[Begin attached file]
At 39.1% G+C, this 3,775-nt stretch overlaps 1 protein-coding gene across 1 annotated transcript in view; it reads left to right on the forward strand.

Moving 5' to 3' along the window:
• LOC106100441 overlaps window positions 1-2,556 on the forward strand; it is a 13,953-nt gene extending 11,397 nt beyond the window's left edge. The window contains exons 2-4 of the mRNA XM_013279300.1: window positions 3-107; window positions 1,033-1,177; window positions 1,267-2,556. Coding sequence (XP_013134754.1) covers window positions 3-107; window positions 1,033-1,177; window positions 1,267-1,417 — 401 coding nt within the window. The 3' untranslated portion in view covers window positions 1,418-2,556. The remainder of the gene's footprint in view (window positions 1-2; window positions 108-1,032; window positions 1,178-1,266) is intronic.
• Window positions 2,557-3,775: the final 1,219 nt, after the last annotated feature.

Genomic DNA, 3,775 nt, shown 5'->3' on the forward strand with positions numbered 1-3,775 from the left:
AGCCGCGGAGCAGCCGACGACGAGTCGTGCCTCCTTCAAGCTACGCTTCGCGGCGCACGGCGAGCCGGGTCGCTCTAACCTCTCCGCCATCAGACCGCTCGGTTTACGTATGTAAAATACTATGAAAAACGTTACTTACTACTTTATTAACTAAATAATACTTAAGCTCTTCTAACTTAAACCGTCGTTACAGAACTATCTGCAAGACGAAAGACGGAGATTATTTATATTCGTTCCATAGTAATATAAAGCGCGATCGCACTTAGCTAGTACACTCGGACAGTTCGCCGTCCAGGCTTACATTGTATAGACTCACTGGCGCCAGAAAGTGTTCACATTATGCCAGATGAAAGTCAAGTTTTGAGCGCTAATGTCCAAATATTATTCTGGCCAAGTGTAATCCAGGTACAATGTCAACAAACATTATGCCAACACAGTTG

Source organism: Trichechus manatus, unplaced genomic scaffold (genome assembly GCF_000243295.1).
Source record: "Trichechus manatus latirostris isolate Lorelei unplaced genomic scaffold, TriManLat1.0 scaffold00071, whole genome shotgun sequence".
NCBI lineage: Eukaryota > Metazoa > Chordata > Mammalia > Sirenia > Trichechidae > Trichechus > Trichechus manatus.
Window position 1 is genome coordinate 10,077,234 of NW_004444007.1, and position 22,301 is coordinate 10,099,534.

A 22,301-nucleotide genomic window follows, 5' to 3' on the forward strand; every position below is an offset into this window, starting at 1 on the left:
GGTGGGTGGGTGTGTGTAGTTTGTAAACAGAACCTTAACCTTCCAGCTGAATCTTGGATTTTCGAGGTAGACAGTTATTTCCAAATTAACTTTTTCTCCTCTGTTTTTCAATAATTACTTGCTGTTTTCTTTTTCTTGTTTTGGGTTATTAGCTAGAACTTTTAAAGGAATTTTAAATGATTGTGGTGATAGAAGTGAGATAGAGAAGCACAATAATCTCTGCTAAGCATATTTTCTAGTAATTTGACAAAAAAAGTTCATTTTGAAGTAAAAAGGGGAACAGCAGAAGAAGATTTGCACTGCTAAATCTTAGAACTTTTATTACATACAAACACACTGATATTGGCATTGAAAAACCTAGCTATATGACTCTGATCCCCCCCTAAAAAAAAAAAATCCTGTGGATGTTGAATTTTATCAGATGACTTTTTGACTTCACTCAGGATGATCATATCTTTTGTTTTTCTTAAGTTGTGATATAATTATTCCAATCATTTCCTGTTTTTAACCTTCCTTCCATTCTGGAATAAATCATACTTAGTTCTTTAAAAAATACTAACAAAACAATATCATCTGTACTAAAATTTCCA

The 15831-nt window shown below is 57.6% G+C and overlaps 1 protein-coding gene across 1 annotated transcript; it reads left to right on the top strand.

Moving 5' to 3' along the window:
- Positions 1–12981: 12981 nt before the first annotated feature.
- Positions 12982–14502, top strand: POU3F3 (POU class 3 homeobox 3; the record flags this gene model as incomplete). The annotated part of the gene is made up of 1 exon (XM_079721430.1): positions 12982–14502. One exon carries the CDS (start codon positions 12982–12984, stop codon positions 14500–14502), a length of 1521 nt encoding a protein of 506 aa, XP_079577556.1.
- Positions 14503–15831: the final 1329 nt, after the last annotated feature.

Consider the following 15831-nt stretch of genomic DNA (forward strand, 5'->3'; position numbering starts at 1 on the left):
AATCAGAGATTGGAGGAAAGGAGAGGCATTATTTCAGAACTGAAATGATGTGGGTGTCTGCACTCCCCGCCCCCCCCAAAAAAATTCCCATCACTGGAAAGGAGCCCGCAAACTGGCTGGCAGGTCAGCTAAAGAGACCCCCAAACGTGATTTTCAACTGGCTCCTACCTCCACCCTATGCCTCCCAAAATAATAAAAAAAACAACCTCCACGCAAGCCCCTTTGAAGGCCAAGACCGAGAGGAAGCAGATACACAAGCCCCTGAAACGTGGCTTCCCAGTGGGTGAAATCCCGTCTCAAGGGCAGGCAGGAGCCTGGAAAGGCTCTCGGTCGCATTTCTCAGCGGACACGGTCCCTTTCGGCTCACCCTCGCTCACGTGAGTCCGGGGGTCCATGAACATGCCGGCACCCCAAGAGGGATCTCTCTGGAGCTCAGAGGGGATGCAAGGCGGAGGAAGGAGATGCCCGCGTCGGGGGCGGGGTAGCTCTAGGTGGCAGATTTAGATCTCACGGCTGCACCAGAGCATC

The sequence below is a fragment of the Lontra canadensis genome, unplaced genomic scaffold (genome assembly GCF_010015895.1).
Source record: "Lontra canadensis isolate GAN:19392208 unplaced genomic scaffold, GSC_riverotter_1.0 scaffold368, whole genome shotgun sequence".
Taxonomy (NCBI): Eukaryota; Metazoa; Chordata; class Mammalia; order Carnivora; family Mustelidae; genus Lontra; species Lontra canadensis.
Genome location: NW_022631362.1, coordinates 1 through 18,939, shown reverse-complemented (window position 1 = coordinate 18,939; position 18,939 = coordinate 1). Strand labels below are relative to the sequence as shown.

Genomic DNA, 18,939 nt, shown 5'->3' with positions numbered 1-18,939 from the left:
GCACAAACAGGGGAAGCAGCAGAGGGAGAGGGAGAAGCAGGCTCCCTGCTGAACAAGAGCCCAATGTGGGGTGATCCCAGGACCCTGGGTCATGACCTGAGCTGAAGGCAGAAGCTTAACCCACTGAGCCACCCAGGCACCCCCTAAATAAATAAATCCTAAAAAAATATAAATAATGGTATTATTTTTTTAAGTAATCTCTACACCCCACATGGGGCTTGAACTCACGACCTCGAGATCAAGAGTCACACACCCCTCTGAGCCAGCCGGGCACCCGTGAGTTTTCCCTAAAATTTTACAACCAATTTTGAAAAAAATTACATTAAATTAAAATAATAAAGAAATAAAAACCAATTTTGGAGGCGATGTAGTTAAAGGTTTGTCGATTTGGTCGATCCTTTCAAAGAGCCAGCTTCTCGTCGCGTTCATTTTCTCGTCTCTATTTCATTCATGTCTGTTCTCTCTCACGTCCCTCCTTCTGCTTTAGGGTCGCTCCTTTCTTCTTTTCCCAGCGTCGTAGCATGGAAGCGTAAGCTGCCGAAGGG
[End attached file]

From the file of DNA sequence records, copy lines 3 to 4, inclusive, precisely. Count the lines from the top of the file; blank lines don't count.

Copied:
• LOC106100441 overlaps window positions 1-2,556 on the forward strand; it is a 13,953-nt gene extending 11,397 nt beyond the window's left edge. The window contains exons 2-4 of the mRNA XM_013279300.1: window positions 3-107; window positions 1,033-1,177; window positions 1,267-2,556. Coding sequence (XP_013134754.1) covers window positions 3-107; window positions 1,033-1,177; window positions 1,267-1,417 — 401 coding nt within the window. The 3' untranslated portion in view covers window positions 1,418-2,556. The remainder of the gene's footprint in view (window positions 1-2; window positions 108-1,032; window positions 1,178-1,266) is intronic.
• Window positions 2,557-3,775: the final 1,219 nt, after the last annotated feature.